(Note: I'm cramming for one of my written exams on about 70-80 texts, which I'll be taking in a week. I've read all of the texts, but I'm now reviewing them together. So, I thought that I might enjoy blogging my notes. These should not be used as Spark Notes by any students on earth!)
Voltaire's text takes the form of letters from a Frenchman visiting England. Instead of being straight travel writing however, Voltaire attempts to survey all of English politics and culture. In a sense, he does this to make serious criticisms of French culture. Enlgand becomes the counter-example to French norms. However, he also uses irony to question Enlgish norms throughout the work. So, for example, the famous passage:
"If one religion only were allowed in Enlgand, the government would very possibly become arbitrary; if there were but two, the people would cut one another's throats, but as there are such a multitude, they all live happy and in peace." This can be taken in three ways:
1. As a straightforward statement in support of religious tolerance.
2. As an implied criticism of the dominance of Catholicism in France.
3. As an ironic comment on the lack of complete religious tolerance in England at this time.
Voltaire, I think, intends for the passage to be read in all three ways at once. Voltaire's style is playful and allusive. However, I think there are key themes throughout the work that tie it to the Enlightenment more generally.
1. Again, religious tolerance is a key theme. Voltaire notes that "A man should never... attempt to win over a fanatic by strength of reasoning." (11) He argues that religious persecution "seldom has any other effect than to increase the number of proselytes." (18) While Voltaire is often seen, incorrectly I think, as an aethiest, here he comes not to bury theism, but to argue against the public dominance of any specific religion, or the public conflict between religions. "The Romans never knew the dreadful folly of religious Wars, an abomination reserved for devout Preachers of patience and humility." (33)
2. Political moderation is another key theme. Voltaire's account of Enlgish political liberty is relatively Whiggish. He notes that the English "are the only people upon earth who have been able to prescribe limits to the power of Kings by resisting them; and who by a series of struggles have at last established that wise Government where the Prince is all powerful to do good, and at the same time is restrained from committing evil; where the Nobles are great without insolence, though there are no Vassals, and where the People share in the government without confusion." (34) The implication is that France has a long way to go in regards to rational and restrained government. But, when he writes that the "house of Lords and that of the Commons divide the legislative power under the King," Voltaire is making a statement about the ideal form of English constitutionalism at a time when it was under debate in England.
3. Another key theme is the power of experiential philosophy. Voltaire attributes all inventions before the use of the experimental method to luck. "In a word, no one before the Lord Bacon, was acquainted with Experimental Philosophy..." (52) Voltaire's narrative sets up a chain of heroes, including Locke, Bacon, and Newton who radically reconfigured how human beings encountered the world, making possible scientific knowledge of the universe, but circumscribing metaphysical knowledge of it. This should limit the ability of religions to speak with certainty about metaphysics, and therefore to clash over religious issues. It is not much of a stretch to call Voltaire a materlialist. When he criticizes Descartes, he does so based on the fact that Descartes speculated far beyond the abilities of his senses. Voltaire prefers Locke's version of the soul to that of Descartes, and prefers Isaac Newton's ideas on matter.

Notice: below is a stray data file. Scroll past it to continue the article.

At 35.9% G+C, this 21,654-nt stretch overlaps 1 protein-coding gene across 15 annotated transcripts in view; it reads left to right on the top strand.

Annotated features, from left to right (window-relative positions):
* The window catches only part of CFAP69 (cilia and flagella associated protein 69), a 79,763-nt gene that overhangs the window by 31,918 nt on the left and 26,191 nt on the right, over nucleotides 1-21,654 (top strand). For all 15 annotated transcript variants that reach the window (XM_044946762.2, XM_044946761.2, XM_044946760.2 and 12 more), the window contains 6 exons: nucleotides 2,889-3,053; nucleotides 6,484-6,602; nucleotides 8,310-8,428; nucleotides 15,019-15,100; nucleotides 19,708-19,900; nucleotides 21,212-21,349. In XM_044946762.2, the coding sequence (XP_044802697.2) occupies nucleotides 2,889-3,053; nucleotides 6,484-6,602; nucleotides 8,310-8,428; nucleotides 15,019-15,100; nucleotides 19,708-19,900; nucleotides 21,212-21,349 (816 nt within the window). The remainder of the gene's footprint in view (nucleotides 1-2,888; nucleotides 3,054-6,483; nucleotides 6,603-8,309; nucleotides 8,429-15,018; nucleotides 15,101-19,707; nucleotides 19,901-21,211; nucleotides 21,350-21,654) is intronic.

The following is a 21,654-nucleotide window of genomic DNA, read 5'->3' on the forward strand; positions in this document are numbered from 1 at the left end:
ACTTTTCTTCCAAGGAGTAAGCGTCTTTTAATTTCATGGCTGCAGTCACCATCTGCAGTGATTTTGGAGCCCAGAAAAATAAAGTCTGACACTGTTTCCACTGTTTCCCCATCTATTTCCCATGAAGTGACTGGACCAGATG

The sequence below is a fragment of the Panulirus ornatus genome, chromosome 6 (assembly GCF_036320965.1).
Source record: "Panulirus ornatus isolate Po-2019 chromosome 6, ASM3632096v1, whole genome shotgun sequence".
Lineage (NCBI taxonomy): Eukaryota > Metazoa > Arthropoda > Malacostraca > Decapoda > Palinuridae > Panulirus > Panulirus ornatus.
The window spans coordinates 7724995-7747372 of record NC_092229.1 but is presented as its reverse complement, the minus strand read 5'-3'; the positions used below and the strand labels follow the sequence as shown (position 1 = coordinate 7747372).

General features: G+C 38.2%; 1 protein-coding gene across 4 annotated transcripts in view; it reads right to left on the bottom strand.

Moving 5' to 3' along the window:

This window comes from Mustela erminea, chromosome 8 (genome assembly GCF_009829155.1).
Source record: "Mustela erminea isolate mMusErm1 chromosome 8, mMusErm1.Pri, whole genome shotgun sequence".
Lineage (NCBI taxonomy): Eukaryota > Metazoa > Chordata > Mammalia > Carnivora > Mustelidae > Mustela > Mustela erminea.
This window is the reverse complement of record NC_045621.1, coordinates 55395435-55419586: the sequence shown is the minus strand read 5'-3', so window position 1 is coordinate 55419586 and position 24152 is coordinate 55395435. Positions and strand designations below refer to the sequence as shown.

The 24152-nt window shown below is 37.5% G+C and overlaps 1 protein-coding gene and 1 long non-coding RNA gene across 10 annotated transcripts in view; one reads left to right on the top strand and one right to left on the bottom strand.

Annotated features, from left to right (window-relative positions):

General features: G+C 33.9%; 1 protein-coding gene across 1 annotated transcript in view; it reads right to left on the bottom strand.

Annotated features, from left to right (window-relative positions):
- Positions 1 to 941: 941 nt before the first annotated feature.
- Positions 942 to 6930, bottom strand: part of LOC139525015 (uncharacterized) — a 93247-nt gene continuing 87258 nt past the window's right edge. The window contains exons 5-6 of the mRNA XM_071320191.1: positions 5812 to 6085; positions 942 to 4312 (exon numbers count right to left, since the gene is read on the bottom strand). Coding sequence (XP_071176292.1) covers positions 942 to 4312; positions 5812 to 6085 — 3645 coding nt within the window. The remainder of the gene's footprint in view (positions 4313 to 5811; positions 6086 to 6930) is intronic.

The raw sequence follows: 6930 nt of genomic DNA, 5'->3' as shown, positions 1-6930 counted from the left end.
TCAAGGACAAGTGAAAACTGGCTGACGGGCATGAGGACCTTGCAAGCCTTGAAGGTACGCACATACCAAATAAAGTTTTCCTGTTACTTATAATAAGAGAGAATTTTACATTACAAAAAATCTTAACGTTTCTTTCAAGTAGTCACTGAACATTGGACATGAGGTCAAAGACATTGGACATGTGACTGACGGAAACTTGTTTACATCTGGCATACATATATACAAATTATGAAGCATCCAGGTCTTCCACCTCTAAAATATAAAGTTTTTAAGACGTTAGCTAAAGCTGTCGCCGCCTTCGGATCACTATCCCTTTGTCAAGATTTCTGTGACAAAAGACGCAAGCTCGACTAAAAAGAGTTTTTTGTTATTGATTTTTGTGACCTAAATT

Ultimately, Voltaire believes in a sort of intellectual self-determination based on direct sensory experience, and makes Bacon, Locke, and Newton spokesmen for this point of view.
4. Ultimately, this is a cultural history. Not only is Voltaire attempting to catalogue the intellectual and cultural heroes of England (Locke, Newton, Bacon, Shakespeare, etc.); he is also arguing that it is the intellectual geniuses who push a civilization forward, as opposed to Kings or military leaders. "If true Greatness consists in having recieved from Heaven a mighty Genius, and in having employed it to enlighten our own Minds and that of others, a Man like Sir Isaac Newton, whose equal is hardly to found in a thousand Years, is the trule great Man. And those Politicians and Conquerors, were generally so many illustrious wicked Men." (49) He wants us to see the English nation as having been shaped by its geniuses. This is why men must use their own senses, and not be beholden to imposed structures of belief ('fanatics' as Voltaire phrases it); freedom of thought will allow the few geniuses who exist to change society. "You see that opinions are subject to revolutions as well as Empires." (32)